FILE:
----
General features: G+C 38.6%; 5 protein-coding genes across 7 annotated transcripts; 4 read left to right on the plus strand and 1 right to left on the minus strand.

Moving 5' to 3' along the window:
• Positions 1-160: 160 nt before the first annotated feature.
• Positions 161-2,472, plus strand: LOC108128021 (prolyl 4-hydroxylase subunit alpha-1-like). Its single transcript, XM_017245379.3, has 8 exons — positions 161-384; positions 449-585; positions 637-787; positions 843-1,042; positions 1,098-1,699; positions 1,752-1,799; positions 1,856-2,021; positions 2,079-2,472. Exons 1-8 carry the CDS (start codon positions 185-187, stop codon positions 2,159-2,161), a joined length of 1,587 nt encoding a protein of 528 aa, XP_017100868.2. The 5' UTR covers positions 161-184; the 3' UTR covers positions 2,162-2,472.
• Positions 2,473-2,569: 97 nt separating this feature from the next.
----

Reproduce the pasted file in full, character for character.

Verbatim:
General features: G+C 38.6%; 5 protein-coding genes across 7 annotated transcripts; 4 read left to right on the plus strand and 1 right to left on the minus strand.

Moving 5' to 3' along the window:
• Positions 1-160: 160 nt before the first annotated feature.
• Positions 161-2,472, plus strand: LOC108128021 (prolyl 4-hydroxylase subunit alpha-1-like). Its single transcript, XM_017245379.3, has 8 exons — positions 161-384; positions 449-585; positions 637-787; positions 843-1,042; positions 1,098-1,699; positions 1,752-1,799; positions 1,856-2,021; positions 2,079-2,472. Exons 1-8 carry the CDS (start codon positions 185-187, stop codon positions 2,159-2,161), a joined length of 1,587 nt encoding a protein of 528 aa, XP_017100868.2. The 5' UTR covers positions 161-184; the 3' UTR covers positions 2,162-2,472.
• Positions 2,473-2,569: 97 nt separating this feature from the next.